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Старый 25.05.2020, 04:30   #1  
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Sumit Potbhare: The Complexity of Operations in Retail Warehousing | Approach to D365 for Commerce with Adv WH Mgmt
Источник: https://sumitnarayanpotbhare.wordpre...h-adv-wh-mgmt/

Hi guys, In this blog, we are going to understand another key aspect of Retail Warehousing which is the Complexity of Operations. A warehouse can be more than just a place to store products. The competition in Commerce is growing more intense with each passing year. There is a need for something extra that your Retail warehouse offers. You call it special functions or special operations such as Catalogs with special product requirements–product personalization and/or customization, special sizing, etc. These special functions create an opportunity which appears to be significant:
A Bain survey of more than 1,000 shoppers found that while less than 10% have tried customization options, 25% to 30% are interested in doing so. While it is hard to gauge the overall potential of customization, if 25% of online sales of footwear were customized, that would equate to a market of $2 billion per year.

Providing the product customizations and personalization may help brands boost their sales but it also involves adding complex functions to their Retail warehouse activity. Let us have a look at such a special function in a Retail warehouse: Garment On Hanger (GOH) (also known in certain circles as Hangtainer). Many Retail warehouses dealing with apparel industries have such kinds of services and they usually benefit in terms of labor, time, and cost by utilizing such operations as they can move the garments from the container to the shop floor DIRECTLY and in a good condition. These are standard/dry containers that are converted/outfitted to be able to safely and conveniently carry garments on hangers – the same way you see them hanging in all the major retail stores.

It’s not just the process complexity but the product complexity as well. One more way in which retail’s really unique relative to manufacturing or wholesale distribution is personalization. Personalization allows retailers to customize products for consumers to their specific needs. So you can order a shirt and get your name written on it or glassware and get it monogrammed.

All of them are complex if you think of them from a software perspective because you have to get the information about what needs to be personalized down to the floor, so this operator can actually get it into the shirt.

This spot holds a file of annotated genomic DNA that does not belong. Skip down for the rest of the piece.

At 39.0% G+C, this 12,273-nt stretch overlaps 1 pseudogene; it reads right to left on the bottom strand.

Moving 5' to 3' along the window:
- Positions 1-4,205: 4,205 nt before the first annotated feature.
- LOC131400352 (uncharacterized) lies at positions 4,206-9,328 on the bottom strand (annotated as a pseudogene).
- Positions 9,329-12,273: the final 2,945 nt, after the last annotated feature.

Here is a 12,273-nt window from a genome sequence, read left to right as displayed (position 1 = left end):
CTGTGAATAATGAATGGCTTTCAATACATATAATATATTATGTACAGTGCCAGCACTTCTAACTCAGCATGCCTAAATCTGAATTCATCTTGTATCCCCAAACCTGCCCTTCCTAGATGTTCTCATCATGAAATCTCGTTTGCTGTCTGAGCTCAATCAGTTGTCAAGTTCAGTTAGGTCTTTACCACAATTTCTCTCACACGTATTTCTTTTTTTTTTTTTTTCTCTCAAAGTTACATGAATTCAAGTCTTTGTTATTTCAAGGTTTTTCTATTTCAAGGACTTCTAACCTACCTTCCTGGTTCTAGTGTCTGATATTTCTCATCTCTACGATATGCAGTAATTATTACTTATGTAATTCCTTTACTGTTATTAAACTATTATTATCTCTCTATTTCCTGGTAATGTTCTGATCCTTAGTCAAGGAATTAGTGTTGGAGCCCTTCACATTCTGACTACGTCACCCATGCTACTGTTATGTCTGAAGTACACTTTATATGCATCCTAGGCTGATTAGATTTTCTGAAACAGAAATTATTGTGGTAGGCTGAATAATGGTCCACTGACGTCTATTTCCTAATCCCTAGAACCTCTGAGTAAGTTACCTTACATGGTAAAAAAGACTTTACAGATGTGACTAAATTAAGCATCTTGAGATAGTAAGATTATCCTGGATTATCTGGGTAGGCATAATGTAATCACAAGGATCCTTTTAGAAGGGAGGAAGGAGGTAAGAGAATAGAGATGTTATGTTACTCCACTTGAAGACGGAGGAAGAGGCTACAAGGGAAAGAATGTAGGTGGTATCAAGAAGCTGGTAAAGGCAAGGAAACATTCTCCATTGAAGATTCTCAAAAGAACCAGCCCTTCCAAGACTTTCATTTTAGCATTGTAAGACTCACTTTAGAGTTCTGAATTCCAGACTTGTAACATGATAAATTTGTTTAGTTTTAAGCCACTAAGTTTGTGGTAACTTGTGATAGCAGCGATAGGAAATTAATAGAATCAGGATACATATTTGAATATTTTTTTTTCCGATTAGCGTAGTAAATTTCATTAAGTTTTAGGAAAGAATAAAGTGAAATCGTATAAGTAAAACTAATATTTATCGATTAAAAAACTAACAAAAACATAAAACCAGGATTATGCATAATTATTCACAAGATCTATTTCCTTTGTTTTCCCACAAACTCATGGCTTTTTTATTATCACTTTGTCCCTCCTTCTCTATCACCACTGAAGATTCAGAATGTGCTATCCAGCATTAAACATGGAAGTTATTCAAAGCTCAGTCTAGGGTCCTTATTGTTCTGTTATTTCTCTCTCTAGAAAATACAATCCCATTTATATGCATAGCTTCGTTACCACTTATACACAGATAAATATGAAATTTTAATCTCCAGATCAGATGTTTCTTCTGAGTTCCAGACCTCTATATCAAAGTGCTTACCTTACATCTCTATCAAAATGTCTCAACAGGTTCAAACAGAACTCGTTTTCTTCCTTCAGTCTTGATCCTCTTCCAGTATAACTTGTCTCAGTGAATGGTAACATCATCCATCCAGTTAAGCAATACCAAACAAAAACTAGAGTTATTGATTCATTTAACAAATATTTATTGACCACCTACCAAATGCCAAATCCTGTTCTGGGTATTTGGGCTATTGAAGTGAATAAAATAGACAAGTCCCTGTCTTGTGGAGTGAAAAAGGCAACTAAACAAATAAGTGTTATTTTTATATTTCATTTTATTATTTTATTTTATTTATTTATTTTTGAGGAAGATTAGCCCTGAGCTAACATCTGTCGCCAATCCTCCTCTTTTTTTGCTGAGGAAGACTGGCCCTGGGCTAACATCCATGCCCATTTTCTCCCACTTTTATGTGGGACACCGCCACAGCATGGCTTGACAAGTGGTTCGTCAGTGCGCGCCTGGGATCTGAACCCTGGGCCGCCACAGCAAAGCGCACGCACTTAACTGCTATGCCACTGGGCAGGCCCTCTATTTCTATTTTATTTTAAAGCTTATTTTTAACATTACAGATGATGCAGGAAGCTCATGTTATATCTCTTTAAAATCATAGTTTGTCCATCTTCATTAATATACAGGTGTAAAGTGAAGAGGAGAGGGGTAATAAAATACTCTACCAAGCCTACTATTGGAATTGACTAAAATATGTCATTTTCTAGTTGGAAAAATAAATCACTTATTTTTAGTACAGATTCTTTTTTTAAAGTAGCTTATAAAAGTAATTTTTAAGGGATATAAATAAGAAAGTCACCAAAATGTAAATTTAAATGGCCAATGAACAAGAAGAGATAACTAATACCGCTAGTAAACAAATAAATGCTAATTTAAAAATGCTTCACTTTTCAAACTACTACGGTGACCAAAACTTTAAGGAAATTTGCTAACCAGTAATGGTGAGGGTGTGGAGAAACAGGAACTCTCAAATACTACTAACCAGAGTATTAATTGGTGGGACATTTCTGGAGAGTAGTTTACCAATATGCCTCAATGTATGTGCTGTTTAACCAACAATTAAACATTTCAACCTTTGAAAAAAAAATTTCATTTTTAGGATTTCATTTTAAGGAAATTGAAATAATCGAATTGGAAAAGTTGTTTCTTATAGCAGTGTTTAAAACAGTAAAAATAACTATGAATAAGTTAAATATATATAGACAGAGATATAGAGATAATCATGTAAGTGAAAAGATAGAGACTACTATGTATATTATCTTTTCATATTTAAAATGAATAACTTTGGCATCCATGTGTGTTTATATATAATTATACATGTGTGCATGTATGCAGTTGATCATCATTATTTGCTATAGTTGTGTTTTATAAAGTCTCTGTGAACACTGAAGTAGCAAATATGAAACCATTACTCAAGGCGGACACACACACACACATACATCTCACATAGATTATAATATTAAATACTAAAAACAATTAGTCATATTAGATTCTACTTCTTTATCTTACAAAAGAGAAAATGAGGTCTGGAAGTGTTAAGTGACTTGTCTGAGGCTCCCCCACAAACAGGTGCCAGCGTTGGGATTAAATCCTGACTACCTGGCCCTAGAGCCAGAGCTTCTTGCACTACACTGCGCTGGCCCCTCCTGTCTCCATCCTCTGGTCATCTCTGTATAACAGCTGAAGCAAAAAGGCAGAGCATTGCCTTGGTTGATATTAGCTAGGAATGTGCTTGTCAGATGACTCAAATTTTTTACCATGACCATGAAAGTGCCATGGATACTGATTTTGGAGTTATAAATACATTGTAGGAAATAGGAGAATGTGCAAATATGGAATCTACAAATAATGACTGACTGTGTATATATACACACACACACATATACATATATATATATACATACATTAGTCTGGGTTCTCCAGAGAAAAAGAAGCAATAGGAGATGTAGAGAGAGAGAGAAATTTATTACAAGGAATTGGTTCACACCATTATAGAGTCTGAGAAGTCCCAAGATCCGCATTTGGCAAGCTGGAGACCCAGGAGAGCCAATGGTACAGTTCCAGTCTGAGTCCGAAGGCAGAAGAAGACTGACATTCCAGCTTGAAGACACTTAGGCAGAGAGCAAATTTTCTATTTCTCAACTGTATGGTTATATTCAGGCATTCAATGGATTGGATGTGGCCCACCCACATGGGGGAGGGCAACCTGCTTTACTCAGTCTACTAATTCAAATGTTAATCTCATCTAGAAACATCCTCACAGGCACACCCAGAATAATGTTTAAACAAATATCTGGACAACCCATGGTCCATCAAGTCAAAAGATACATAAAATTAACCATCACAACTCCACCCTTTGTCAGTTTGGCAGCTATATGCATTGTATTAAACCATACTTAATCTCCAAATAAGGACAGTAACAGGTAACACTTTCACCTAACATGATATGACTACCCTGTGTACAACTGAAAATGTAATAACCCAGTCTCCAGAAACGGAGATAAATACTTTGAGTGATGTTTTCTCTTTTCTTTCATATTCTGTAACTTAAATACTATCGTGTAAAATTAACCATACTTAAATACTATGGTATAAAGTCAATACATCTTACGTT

You also have to think about the situation where you might have an order that doesn’t need personalization but few items in the same order that needs personalization. And so you have to get the items that need personalization married together with the items that don’t. And that creates complexity. All this complexity shows how personalization in retail makes retail more complex than, manufacturing or wholesale. The process complexity of retail can be seen, in each of these different kinds of unique areas that you have inside retail warehouses that you don’t have in wholesale and manufacturing like the personalization area or the prep area.

Inbound and Outbound process complexity

Another part of the process complexity that you have to deal with when you set up D365 F&O is how do you just get the stuff there? The logic that’s necessary to route things either on the inbound side or the outbound side to these different little areas of specialization is complex. In fact, If you take a look at the more traditional manufacturing or wholesale warehouse when you pull it off the truck, the decision about what needs to happen to it next is pretty simple. But in a retail warehouse, there could be lots of places that the product that’s newly received goes before it’s really ready for sale and ready to be put away.

  • It could go to a quality control desk.
  • or a sample of it could go to that quality control desk.
  • or maybe it needs to go to a prep center, where someone can bag it or put price tickets on it or remove price tickets.
  • it could go to the forward pick area.
  • or the new SKU area.
  • or it’s a flow-thru item that has to go to the flow thru area for Cross-docking.
  • or the return area.
[COLOR=var(--color-text)]By all this, what the warehouse manager is looking for is the right WMS system that could automatically direct the products to the configured location or another option for the warehouse person that’s receiving to decide where to move them. Whether to send it to prep, or this is something that he needs to move to quality control so he can manually force it to go there. Configuring that logic may be very challenging.[/COLOR]

So the process complexity of a retail warehouse will lead you into questions from the warehouse manager that look like this:
  • What functionality do you have for a particular area like QC or prep?
  • How sophisticated your putaway rules are for guiding product to all these new inbound destinations or the outbound trying to get products or orders to personalization area or the gift-wrapped area. So you need to be able to demonstrate that you have rules in the system that can direct things to go where they need to go.
  • Can I divert straight from the dock into the forward pick location so that I can save the labor?
  • Can I save the labor of doing the replenishment task?
  • There can be outbound places that orders need to go before they get loaded, like gift wrap, and can you support gift wrap?
Product variety and complexity

The complexity of retail warehouses is not just the process and routing things but also the products that it has to store and ship. In most manufacturing warehouses, when something comes in, it really doesn’t matter to the guy working on the floor what’s in that box.

But in retail, that’s not so true. You really need to know what’s in that stuff, because it’s going to influence where it needs to go, or at least the system needs to know. And so you need to be able to identify on the product master what kind of stuff this is.